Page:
On March 6, 2015 Ontario’s premier Kathleen Wynne tabled “It’s Never Okay: An Action Plan to Stop Sexual Violence and Harassment” The Ontario government plans to introduce legislation to support this Action Plan in the fall. I agree It’s Never Okay but I don’t think the government’s action plan is the best way to affect change.
Can an employer ask an employee or job candidate about his or her religious beliefs? Most employers know, or should know, that they should never ask questions on an application or during an interview in regards to any of the protected grounds of the various human rights codes. To do so could lead to discrimination (or the perception of discrimination) on the basis of a protected ground. As with everything in law and policy, however, the above advice does not reflect the whole story. And the answer, as usual, is yes and no.
Looking at American policy for dealing with veterans and employment can raise questions about how we treat Canadian veterans with disabilities in the context of modern policy. There are still large gaps between what the intended goal of the New Veterans Charter is, and what is occurring to young veterans who are given lump sum payouts. Although this dynamic exists, the goal of this article is to take a different approach and, at the very least, start some discussion about the junction of veterans with disabilities.
It seems as though many employers have decided to use fixed term contracts in a potentially misguided effort to reduce their labour costs and limit their severance obligations. Unfortunately, this decision seems to be based upon a misunderstanding of the law, and can result in unexpected liability and costs. Furthermore, it does not always result in the cost savings that the employer anticipated, and in any event, there are often better ways to achieve those savings.
This newest post deals with the dangers of preventing an employee from working, and the importance of carefully drafting employment contracts.
The recent Human Rights decision of Rollick v. 1526597 Ontario Inc. o/a Tim Horton’s Store No. 2533, addresses what the Tribunal characterized as “heavy handed and unjustifiable” conduct on the part of the employer, when dealing with an employee with a disability.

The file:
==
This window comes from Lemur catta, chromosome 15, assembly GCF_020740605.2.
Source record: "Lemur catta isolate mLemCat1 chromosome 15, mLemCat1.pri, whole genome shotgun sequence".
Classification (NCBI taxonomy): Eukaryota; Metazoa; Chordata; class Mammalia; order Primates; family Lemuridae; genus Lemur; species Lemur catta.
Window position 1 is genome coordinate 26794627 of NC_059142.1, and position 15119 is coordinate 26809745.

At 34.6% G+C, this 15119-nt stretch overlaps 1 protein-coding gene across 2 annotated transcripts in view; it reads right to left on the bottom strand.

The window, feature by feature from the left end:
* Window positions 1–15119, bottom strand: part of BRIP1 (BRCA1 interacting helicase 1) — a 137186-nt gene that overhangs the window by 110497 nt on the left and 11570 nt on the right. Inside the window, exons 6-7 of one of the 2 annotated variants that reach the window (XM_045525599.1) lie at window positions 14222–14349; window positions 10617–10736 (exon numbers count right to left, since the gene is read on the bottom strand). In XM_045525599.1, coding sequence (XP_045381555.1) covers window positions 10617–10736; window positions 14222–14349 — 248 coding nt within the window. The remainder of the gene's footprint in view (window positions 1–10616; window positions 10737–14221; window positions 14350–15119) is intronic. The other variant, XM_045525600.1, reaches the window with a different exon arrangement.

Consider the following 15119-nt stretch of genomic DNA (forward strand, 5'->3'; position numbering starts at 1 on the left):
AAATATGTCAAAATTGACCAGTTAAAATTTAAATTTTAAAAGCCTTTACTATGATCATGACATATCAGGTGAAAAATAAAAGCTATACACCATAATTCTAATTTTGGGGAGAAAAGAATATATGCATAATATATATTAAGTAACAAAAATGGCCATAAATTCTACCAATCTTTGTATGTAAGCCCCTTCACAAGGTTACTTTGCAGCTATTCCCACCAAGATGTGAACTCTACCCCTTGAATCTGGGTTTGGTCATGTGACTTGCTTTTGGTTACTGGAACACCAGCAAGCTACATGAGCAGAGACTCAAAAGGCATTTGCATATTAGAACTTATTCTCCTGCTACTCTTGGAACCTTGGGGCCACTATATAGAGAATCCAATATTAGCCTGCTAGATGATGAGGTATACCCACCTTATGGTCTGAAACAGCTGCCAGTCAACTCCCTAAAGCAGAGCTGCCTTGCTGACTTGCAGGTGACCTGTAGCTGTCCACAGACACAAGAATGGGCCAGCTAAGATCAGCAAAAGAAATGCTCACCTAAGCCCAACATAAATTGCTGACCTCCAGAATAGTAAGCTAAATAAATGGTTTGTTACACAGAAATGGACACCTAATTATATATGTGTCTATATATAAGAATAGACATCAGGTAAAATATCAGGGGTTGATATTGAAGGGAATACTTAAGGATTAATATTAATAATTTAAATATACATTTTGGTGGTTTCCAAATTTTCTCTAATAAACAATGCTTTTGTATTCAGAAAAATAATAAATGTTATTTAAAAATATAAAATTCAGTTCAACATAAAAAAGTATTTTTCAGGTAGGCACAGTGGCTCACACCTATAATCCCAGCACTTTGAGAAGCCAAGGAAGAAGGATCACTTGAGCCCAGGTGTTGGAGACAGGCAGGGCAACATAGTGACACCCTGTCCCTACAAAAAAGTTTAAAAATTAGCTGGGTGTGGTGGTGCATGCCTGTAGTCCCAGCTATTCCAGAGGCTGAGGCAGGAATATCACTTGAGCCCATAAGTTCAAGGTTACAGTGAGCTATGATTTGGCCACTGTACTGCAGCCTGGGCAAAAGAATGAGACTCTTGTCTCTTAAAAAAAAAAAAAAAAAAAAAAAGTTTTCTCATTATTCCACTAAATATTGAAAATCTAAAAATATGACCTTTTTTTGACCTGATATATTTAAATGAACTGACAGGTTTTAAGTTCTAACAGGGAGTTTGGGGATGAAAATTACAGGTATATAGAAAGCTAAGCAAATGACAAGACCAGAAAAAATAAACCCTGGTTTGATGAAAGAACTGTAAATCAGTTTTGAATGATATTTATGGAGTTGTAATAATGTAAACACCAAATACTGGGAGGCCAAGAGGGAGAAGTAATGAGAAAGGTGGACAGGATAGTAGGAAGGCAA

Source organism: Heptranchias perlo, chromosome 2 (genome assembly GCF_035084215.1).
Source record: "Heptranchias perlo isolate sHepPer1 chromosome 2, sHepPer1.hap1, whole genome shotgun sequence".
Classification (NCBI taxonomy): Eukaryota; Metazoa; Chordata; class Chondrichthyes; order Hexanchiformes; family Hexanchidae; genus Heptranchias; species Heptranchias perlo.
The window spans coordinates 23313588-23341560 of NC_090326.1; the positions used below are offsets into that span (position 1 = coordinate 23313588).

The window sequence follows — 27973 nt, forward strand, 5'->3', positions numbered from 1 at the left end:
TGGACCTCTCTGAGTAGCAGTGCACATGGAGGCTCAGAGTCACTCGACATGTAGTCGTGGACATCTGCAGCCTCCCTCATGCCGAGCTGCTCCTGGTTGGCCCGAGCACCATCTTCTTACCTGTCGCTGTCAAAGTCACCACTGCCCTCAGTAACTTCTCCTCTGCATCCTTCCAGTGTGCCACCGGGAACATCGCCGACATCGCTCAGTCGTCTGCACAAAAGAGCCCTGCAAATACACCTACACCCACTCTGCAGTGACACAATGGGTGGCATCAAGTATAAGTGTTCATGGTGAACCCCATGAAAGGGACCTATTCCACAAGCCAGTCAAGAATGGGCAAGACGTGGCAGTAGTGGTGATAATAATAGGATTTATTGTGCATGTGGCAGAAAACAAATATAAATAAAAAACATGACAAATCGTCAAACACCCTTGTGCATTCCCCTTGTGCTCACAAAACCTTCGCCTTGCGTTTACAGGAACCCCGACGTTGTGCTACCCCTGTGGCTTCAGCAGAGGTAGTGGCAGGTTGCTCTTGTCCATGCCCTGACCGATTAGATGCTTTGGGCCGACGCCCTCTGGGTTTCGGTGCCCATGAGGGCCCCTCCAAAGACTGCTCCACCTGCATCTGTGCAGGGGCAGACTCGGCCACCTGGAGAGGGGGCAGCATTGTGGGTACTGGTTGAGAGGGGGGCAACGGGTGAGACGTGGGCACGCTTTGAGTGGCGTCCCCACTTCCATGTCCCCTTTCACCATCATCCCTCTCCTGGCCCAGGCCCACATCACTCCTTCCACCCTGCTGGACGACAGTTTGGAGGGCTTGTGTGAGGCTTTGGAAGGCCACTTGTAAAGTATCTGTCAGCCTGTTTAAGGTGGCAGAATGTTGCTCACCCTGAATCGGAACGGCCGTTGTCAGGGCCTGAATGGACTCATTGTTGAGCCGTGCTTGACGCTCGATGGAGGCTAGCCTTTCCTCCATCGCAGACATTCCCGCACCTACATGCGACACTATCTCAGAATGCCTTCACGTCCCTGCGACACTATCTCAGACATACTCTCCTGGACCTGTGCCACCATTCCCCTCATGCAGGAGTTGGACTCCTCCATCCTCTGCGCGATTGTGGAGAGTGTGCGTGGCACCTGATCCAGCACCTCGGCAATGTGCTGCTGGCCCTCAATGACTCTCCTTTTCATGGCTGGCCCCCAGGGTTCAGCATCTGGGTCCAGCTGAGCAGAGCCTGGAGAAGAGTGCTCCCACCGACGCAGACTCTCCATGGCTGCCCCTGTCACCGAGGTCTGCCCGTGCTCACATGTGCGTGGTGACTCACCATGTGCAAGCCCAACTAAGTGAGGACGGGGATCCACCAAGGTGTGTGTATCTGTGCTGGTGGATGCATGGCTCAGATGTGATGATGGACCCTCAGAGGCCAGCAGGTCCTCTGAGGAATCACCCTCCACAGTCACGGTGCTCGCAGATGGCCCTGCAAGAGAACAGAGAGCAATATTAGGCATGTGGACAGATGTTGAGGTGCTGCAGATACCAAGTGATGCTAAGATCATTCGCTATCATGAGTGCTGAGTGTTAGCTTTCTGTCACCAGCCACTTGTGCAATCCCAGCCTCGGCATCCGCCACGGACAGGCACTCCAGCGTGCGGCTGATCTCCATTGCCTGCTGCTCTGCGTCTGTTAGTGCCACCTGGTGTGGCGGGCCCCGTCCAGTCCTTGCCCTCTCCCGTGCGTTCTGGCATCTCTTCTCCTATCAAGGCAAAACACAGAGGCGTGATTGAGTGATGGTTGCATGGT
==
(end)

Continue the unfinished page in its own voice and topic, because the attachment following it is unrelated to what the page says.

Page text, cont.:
Last year, proposed changes to the Customer Service Standard under the Accessibility for Ontarians with Disabilities Act, 2005 (“AODA”), were made available for public comment. A finalized version of these proposed changes has now been released. The purpose of many of the changes is to streamline the Customer Service Standard with the Integrated Accessibility Standard (which includes the Information and Communication Standard, the Employment Standard, the Transportation Standard and the Design of Public Spaces Standard).
On March 6, 2015, the Ontario Government published its plan aimed at addressing sexual violence and harassment in Ontario. This post is limited to the Government’s recommended changes to the Occupational Health and Safety Act to deal with workplace sexual harassment.
In the last few years, statistics show that an increasing number of licences to possess medical marihuana have been granted, and with the recent changes to the federal legislation, this number is very likely to keep growing.
Mike Majewski’s profane outburst at his co-worker John Maracle was not sufficient cause for termination on its own or as a cumulative event, Ontario’s Small Claims Court recently decided—for the second time.
In a surprising move, the Supreme Court of Canada overturned its own precedent and found that the right to strike was protected under the Charter.
This is the first summer that Ontario employers have new liability and responsibility to summer students who are with them in unpaid co-op or internships. The Occupational Health and Safety Act coverage expanded to unpaid co-op students and learners in work placements, effective November 20, 2014. For employers, this means that unpaid summer co-op students […]
All too often short service employees are overlooked in terms of an employer’s potential liability. After all, such workers can often be dismissed with minimal severance and without great fear of litigation. However…